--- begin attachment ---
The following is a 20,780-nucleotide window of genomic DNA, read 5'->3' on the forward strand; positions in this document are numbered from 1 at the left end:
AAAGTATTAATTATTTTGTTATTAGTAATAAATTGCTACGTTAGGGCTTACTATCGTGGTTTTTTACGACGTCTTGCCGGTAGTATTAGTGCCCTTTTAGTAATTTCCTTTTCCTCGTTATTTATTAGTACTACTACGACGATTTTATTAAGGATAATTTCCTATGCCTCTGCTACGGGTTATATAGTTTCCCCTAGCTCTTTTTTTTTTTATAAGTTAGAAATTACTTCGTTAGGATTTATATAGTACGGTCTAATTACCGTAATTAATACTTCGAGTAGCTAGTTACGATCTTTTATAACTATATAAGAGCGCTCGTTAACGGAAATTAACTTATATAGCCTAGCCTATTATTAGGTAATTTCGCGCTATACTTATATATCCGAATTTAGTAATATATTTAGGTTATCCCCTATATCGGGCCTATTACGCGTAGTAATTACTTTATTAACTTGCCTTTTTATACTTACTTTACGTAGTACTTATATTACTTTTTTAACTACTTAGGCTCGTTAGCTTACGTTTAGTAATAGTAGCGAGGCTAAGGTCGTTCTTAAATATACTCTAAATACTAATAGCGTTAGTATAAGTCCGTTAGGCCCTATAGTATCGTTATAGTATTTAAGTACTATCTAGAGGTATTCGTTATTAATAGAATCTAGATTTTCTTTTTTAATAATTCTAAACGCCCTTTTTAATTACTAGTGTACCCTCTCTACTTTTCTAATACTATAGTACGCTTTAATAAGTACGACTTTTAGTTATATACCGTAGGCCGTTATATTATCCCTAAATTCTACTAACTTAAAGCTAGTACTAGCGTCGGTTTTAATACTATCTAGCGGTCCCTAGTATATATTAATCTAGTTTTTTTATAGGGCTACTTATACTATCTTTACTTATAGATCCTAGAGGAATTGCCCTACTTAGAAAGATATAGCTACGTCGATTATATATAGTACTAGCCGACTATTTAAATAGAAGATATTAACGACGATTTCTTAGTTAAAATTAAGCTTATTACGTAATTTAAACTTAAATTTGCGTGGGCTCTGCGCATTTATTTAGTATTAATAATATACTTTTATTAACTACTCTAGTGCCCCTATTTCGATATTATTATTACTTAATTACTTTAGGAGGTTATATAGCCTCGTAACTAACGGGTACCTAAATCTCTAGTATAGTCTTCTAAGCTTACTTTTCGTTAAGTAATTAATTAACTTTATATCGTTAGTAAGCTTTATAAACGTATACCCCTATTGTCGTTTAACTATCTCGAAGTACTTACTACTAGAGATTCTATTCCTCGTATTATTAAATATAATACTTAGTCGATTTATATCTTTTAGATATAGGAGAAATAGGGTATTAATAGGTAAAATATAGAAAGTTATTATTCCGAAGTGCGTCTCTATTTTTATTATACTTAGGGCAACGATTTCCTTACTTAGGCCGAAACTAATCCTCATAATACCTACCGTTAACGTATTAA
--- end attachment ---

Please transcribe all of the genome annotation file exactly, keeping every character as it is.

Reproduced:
The following is a 20,780-nucleotide window of genomic DNA, read 5'->3' on the forward strand; positions in this document are numbered from 1 at the left end:
AAAGTATTAATTATTTTGTTATTAGTAATAAATTGCTACGTTAGGGCTTACTATCGTGGTTTTTTACGACGTCTTGCCGGTAGTATTAGTGCCCTTTTAGTAATTTCCTTTTCCTCGTTATTTATTAGTACTACTACGACGATTTTATTAAGGATAATTTCCTATGCCTCTGCTACGGGTTATATAGTTTCCCCTAGCTCTTTTTTTTTTTATAAGTTAGAAATTACTTCGTTAGGATTTATATAGTACGGTCTAATTACCGTAATTAATACTTCGAGTAGCTAGTTACGATCTTTTATAACTATATAAGAGCGCTCGTTAACGGAAATTAACTTATATAGCCTAGCCTATTATTAGGTAATTTCGCGCTATACTTATATATCCGAATTTAGTAATATATTTAGGTTATCCCCTATATCGGGCCTATTACGCGTAGTAATTACTTTATTAACTTGCCTTTTTATACTTACTTTACGTAGTACTTATATTACTTTTTTAACTACTTAGGCTCGTTAGCTTACGTTTAGTAATAGTAGCGAGGCTAAGGTCGTTCTTAAATATACTCTAAATACTAATAGCGTTAGTATAAGTCCGTTAGGCCCTATAGTATCGTTATAGTATTTAAGTACTATCTAGAGGTATTCGTTATTAATAGAATCTAGATTTTCTTTTTTAATAATTCTAAACGCCCTTTTTAATTACTAGTGTACCCTCTCTACTTTTCTAATACTATAGTACGCTTTAATAAGTACGACTTTTAGTTATATACCGTAGGCCGTTATATTATCCCTAAATTCTACTAACTTAAAGCTAGTACTAGCGTCGGTTTTAATACTATCTAGCGGTCCCTAGTATATATTAATCTAGTTTTTTTATAGGGCTACTTATACTATCTTTACTTATAGATCCTAGAGGAATTGCCCTACTTAGAAAGATATAGCTACGTCGATTATATATAGTACTAGCCGACTATTTAAATAGAAGATATTAACGACGATTTCTTAGTTAAAATTAAGCTTATTACGTAATTTAAACTTAAATTTGCGTGGGCTCTGCGCATTTATTTAGTATTAATAATATACTTTTATTAACTACTCTAGTGCCCCTATTTCGATATTATTATTACTTAATTACTTTAGGAGGTTATATAGCCTCGTAACTAACGGGTACCTAAATCTCTAGTATAGTCTTCTAAGCTTACTTTTCGTTAAGTAATTAATTAACTTTATATCGTTAGTAAGCTTTATAAACGTATACCCCTATTGTCGTTTAACTATCTCGAAGTACTTACTACTAGAGATTCTATTCCTCGTATTATTAAATATAATACTTAGTCGATTTATATCTTTTAGATATAGGAGAAATAGGGTATTAATAGGTAAAATATAGAAAGTTATTATTCCGAAGTGCGTCTCTATTTTTATTATACTTAGGGCAACGATTTCCTTACTTAGGCCGAAACTAATCCTCATAATACCTACCGTTAACGTATTAA